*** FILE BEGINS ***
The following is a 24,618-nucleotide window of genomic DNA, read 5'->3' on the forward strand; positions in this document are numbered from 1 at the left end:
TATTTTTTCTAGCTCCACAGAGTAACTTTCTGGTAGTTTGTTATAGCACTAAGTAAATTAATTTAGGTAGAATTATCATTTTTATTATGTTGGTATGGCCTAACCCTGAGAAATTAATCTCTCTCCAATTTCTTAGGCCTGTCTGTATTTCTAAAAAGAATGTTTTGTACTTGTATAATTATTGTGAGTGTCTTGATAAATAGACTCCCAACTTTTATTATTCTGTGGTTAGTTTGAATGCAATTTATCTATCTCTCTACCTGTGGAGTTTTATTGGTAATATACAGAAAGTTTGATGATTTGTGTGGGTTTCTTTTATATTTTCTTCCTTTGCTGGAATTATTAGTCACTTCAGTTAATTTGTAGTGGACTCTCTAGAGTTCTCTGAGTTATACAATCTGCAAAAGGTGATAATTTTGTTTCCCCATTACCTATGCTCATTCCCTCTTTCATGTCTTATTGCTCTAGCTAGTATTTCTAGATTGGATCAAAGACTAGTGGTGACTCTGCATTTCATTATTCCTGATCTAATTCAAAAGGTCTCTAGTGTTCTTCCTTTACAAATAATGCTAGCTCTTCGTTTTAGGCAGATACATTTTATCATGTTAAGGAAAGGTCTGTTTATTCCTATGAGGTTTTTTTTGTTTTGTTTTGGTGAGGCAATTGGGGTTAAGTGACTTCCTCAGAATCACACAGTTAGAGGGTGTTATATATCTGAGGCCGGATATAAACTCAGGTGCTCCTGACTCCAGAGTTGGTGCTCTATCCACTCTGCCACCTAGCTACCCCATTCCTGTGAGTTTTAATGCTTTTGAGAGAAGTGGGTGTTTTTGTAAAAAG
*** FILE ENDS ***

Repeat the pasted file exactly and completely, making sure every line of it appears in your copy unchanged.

The following is a 24,618-nucleotide window of genomic DNA, read 5'->3' on the forward strand; positions in this document are numbered from 1 at the left end:
TATTTTTTCTAGCTCCACAGAGTAACTTTCTGGTAGTTTGTTATAGCACTAAGTAAATTAATTTAGGTAGAATTATCATTTTTATTATGTTGGTATGGCCTAACCCTGAGAAATTAATCTCTCTCCAATTTCTTAGGCCTGTCTGTATTTCTAAAAAGAATGTTTTGTACTTGTATAATTATTGTGAGTGTCTTGATAAATAGACTCCCAACTTTTATTATTCTGTGGTTAGTTTGAATGCAATTTATCTATCTCTCTACCTGTGGAGTTTTATTGGTAATATACAGAAAGTTTGATGATTTGTGTGGGTTTCTTTTATATTTTCTTCCTTTGCTGGAATTATTAGTCACTTCAGTTAATTTGTAGTGGACTCTCTAGAGTTCTCTGAGTTATACAATCTGCAAAAGGTGATAATTTTGTTTCCCCATTACCTATGCTCATTCCCTCTTTCATGTCTTATTGCTCTAGCTAGTATTTCTAGATTGGATCAAAGACTAGTGGTGACTCTGCATTTCATTATTCCTGATCTAATTCAAAAGGTCTCTAGTGTTCTTCCTTTACAAATAATGCTAGCTCTTCGTTTTAGGCAGATACATTTTATCATGTTAAGGAAAGGTCTGTTTATTCCTATGAGGTTTTTTTTGTTTTGTTTTGGTGAGGCAATTGGGGTTAAGTGACTTCCTCAGAATCACACAGTTAGAGGGTGTTATATATCTGAGGCCGGATATAAACTCAGGTGCTCCTGACTCCAGAGTTGGTGCTCTATCCACTCTGCCACCTAGCTACCCCATTCCTGTGAGTTTTAATGCTTTTGAGAGAAGTGGGTGTTTTTGTAAAAAG